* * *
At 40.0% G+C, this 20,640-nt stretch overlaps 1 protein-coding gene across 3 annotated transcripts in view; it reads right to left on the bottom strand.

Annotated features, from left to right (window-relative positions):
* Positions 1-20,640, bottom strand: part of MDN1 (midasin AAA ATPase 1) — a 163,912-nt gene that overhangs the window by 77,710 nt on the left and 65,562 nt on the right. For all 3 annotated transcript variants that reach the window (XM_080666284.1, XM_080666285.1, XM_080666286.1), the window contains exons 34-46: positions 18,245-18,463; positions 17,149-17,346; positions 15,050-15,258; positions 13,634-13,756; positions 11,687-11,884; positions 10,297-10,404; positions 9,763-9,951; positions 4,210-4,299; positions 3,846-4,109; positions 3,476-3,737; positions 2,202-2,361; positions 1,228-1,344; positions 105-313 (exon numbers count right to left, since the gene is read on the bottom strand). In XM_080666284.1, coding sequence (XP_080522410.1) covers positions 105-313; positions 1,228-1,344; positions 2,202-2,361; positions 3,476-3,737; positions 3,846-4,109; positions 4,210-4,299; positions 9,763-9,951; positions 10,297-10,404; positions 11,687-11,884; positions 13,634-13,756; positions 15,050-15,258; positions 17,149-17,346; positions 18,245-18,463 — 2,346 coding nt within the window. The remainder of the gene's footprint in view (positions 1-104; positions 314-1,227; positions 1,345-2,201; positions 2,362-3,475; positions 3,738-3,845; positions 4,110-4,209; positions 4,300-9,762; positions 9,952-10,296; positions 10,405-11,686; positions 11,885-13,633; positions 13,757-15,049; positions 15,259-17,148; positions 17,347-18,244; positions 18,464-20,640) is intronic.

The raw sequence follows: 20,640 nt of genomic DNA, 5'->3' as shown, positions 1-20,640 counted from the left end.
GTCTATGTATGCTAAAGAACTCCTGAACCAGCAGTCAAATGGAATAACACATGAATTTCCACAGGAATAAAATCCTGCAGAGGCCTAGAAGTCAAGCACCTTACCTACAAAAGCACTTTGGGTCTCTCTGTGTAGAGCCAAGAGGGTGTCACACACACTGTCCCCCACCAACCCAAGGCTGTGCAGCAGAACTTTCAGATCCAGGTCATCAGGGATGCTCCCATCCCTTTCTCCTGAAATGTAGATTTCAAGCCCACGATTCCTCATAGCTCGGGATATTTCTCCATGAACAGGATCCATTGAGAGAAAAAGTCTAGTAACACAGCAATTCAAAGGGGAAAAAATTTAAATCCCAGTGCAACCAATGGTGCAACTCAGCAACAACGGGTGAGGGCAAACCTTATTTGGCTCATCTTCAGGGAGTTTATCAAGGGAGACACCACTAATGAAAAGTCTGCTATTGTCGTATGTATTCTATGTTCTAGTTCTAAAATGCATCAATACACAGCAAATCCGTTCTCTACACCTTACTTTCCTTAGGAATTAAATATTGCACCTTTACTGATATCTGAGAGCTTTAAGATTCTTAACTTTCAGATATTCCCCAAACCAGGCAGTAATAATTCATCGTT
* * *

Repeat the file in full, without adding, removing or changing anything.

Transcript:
At 40.0% G+C, this 20,640-nt stretch overlaps 1 protein-coding gene across 3 annotated transcripts in view; it reads right to left on the bottom strand.

Annotated features, from left to right (window-relative positions):
* Positions 1-20,640, bottom strand: part of MDN1 (midasin AAA ATPase 1) — a 163,912-nt gene that overhangs the window by 77,710 nt on the left and 65,562 nt on the right. For all 3 annotated transcript variants that reach the window (XM_080666284.1, XM_080666285.1, XM_080666286.1), the window contains exons 34-46: positions 18,245-18,463; positions 17,149-17,346; positions 15,050-15,258; positions 13,634-13,756; positions 11,687-11,884; positions 10,297-10,404; positions 9,763-9,951; positions 4,210-4,299; positions 3,846-4,109; positions 3,476-3,737; positions 2,202-2,361; positions 1,228-1,344; positions 105-313 (exon numbers count right to left, since the gene is read on the bottom strand). In XM_080666284.1, coding sequence (XP_080522410.1) covers positions 105-313; positions 1,228-1,344; positions 2,202-2,361; positions 3,476-3,737; positions 3,846-4,109; positions 4,210-4,299; positions 9,763-9,951; positions 10,297-10,404; positions 11,687-11,884; positions 13,634-13,756; positions 15,050-15,258; positions 17,149-17,346; positions 18,245-18,463 — 2,346 coding nt within the window. The remainder of the gene's footprint in view (positions 1-104; positions 314-1,227; positions 1,345-2,201; positions 2,362-3,475; positions 3,738-3,845; positions 4,110-4,209; positions 4,300-9,762; positions 9,952-10,296; positions 10,405-11,686; positions 11,885-13,633; positions 13,757-15,049; positions 15,259-17,148; positions 17,347-18,244; positions 18,464-20,640) is intronic.

The raw sequence follows: 20,640 nt of genomic DNA, 5'->3' as shown, positions 1-20,640 counted from the left end.
GTCTATGTATGCTAAAGAACTCCTGAACCAGCAGTCAAATGGAATAACACATGAATTTCCACAGGAATAAAATCCTGCAGAGGCCTAGAAGTCAAGCACCTTACCTACAAAAGCACTTTGGGTCTCTCTGTGTAGAGCCAAGAGGGTGTCACACACACTGTCCCCCACCAACCCAAGGCTGTGCAGCAGAACTTTCAGATCCAGGTCATCAGGGATGCTCCCATCCCTTTCTCCTGAAATGTAGATTTCAAGCCCACGATTCCTCATAGCTCGGGATATTTCTCCATGAACAGGATCCATTGAGAGAAAAAGTCTAGTAACACAGCAATTCAAAGGGGAAAAAATTTAAATCCCAGTGCAACCAATGGTGCAACTCAGCAACAACGGGTGAGGGCAAACCTTATTTGGCTCATCTTCAGGGAGTTTATCAAGGGAGACACCACTAATGAAAAGTCTGCTATTGTCGTATGTATTCTATGTTCTAGTTCTAAAATGCATCAATACACAGCAAATCCGTTCTCTACACCTTACTTTCCTTAGGAATTAAATATTGCACCTTTACTGATATCTGAGAGCTTTAAGATTCTTAACTTTCAGATATTCCCCAAACCAGGCAGTAATAATTCATCGTT